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  1. #121
    I wish the article was longer. Though, I get the point behind. It's like the song "What it feels like for a girl". Here are some of the lyrics

    "Girls can wear jeans
    And cut their hair short
    Wear shirts and boots
    'Cause it's OK to be a boy
    But for a boy to look like a girl is degrading
    'Cause you think that being a girl is degrading"

    I do hate the majority of boys names on girls. Mainly, because I just prefer more "frilly" names on girls. But also it seems weird if the meaning of the name is something like "King" or something.

  2. #123
    Join Date
    Aug 2012
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    Quote Originally Posted by scribe View Post
    Seriously, what's wrong with having a boy named Ira or Hollis in this day and age? Tell me.
    I can't find the original comment by egilona BUT IRA IS A ALSO GIRL'S NAME! It's Sanskrit-based, comes from a holy river and the goddess of wisdom/education, literature, music, and science. If I have a daughter, I would consider using the name because 1. it is easy to pronounce and 2. I want that particular goddess's name to be part of my daughter's.

    Now, Ira also happens to is also a male Jewish (Standard Hebrew) name.

    Hinduism is the older religion, so you could even make the argument that it was first a female name. Milan is also a male name in Hinduism, but a place name more often used for females in the U.S. And several people made the point that Ashley is often used for males in Europe, but females in the U.S. And names have switched gender, female to male/unisex - look up Evelyn.

    My point here is - perhaps we shouldn't judge why people use the names they chose.
    Last edited by jyoti; June 28th, 2013 at 04:26 PM.
    tea drinker + cat lover + ever-evolving baker+cook...positive realist who loves beautiful words, names, and images.


    Feel free to ask me about Sanskrit-based names.

  3. #125
    Join Date
    Oct 2011
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    Quote Originally Posted by rowangreeneyes View Post
    And you honestly think your experience as an engineer would of been easier if you were named Elizabeth or Amanda? Men would of second guessed you and complained the same amount. And why in the world would your daughter not be able to do anything she liked if she had a more unisex or masculine name? We live in a very sexist society, so if a potential sexist employer or college recruiter looks at an application than says Elizabeth C. or an application that said Mason C. (both girls) which one do you think they would choose? Mason. And they're be embarrassed and annoyed that Mason was a girl, but she got her foot in the door didn't she? Elizabeth was skipped over because she was obviously a female. Tell me a situation where a man is skipped over? And not to mention most applications have F or M on it somewhere anyway. If they really cared that much about the gender of the applicant, they will find out.

    I'm not saying any of this is right, but it is the society we live in right now.
    I cannot remember the last time I applied for a job where I needed to fill out an application along with submitting my resume. Even the ones that have only had it on the EEOE portion, not the part where the HR person would see your information.

    If a male employer was sexist enough to not hire a woman simply because of her name, what honestly makes you think he would hire a woman just because he happened to call her for an interview? Once she got to the interview, he could just not really listen to what she has to say and even if said employer liked some of what she said, he still wouldn't have to hire her just because her name wasn't Elizabeth or Amanda. When it comes to getting an interview, a woman is far, far less likely to be discriminated against than someone who doesn't have a "normal" name.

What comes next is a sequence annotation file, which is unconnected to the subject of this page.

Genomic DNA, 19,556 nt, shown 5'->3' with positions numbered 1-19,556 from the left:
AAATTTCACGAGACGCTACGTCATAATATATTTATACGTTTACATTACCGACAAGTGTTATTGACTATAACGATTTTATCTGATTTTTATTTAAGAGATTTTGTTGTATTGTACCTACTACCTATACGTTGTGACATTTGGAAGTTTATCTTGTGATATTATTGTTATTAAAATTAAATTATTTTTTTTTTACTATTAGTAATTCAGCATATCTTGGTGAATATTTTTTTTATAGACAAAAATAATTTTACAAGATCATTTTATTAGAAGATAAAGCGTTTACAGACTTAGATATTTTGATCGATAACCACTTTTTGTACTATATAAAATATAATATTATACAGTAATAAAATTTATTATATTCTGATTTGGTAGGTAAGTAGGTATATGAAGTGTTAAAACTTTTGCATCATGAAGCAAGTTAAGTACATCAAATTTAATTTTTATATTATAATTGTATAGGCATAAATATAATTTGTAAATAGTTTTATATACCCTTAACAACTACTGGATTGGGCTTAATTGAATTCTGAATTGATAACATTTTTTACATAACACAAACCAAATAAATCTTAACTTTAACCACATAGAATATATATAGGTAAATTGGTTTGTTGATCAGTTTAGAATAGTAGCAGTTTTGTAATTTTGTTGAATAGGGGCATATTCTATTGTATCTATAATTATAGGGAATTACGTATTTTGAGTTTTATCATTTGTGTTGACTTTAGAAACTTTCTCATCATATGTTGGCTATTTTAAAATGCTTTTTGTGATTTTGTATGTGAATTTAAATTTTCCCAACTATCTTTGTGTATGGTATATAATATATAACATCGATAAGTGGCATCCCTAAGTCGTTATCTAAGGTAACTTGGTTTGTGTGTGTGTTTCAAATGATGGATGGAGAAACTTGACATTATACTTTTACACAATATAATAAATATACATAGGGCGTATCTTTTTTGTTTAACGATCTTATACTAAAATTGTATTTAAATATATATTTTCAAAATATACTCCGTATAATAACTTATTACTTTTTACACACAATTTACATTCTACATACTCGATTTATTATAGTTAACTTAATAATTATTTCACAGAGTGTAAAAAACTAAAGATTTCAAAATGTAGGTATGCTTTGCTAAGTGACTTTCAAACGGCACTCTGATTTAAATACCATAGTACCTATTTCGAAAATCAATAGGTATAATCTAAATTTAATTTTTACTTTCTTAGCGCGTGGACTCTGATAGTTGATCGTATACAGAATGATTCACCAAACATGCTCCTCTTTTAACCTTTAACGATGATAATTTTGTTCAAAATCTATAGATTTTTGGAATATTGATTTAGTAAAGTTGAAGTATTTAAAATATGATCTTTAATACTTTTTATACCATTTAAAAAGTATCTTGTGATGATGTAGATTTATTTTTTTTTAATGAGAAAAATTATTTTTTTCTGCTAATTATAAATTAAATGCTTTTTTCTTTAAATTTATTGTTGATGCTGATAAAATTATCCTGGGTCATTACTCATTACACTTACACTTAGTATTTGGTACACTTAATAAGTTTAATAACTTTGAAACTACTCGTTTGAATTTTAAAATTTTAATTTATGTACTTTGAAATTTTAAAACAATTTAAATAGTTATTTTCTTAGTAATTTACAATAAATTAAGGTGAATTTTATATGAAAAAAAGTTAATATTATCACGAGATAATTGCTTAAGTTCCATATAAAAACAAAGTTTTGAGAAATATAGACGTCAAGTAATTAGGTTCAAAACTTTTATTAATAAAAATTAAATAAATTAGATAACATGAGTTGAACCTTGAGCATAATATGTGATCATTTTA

** The opinions expressed above are not meant to be reflective of Nameberry as a whole but are my opinion and mine alone. **

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  4. #127
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    Oct 2011
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    Quote Originally Posted by smismar View Post
    I'm a physician and I have my own private practice. I can tell you with 100% certainty that patients have chosen me over other docs in the area because I am female. This is without knowing anything else about me. I've even had a few patients that have said (after they get to know me) they weren't sure they'd call because of my first name.
    Male doctors are definitely discriminated against, especially if they're in general medicine. Part of the reason I chose my doctor is because he's great with his patients and isn't as booked up.
    ** The opinions expressed above are not meant to be reflective of Nameberry as a whole but are my opinion and mine alone. **

    Mommy to:
    Henry Nathaniel (3) and Julia Paige (1)

    Current favorites:
    Bennett - Emmett - Felix - Oliver - Owen - Preston - Samuel
    Abigail - Claire - Clara - Hope - Lydia - Maude - Molly

  5. #129
    Join Date
    Oct 2008
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    1,487
    Quote Originally Posted by scarletrune View Post
    I cannot remember the last time I applied for a job where I needed to fill out an application along with submitting my resume. Even the ones that have only had it on the EEOE portion, not the part where the HR person would see your information.
    And if that's not true (the main part of the application asks for gender) then the form is in a legal gray area and may be used against the employer in the event of a discrimination lawsuit (assuming this is for the U.S. and it's not one of those rare exceptions where your gender can be used as a factor).

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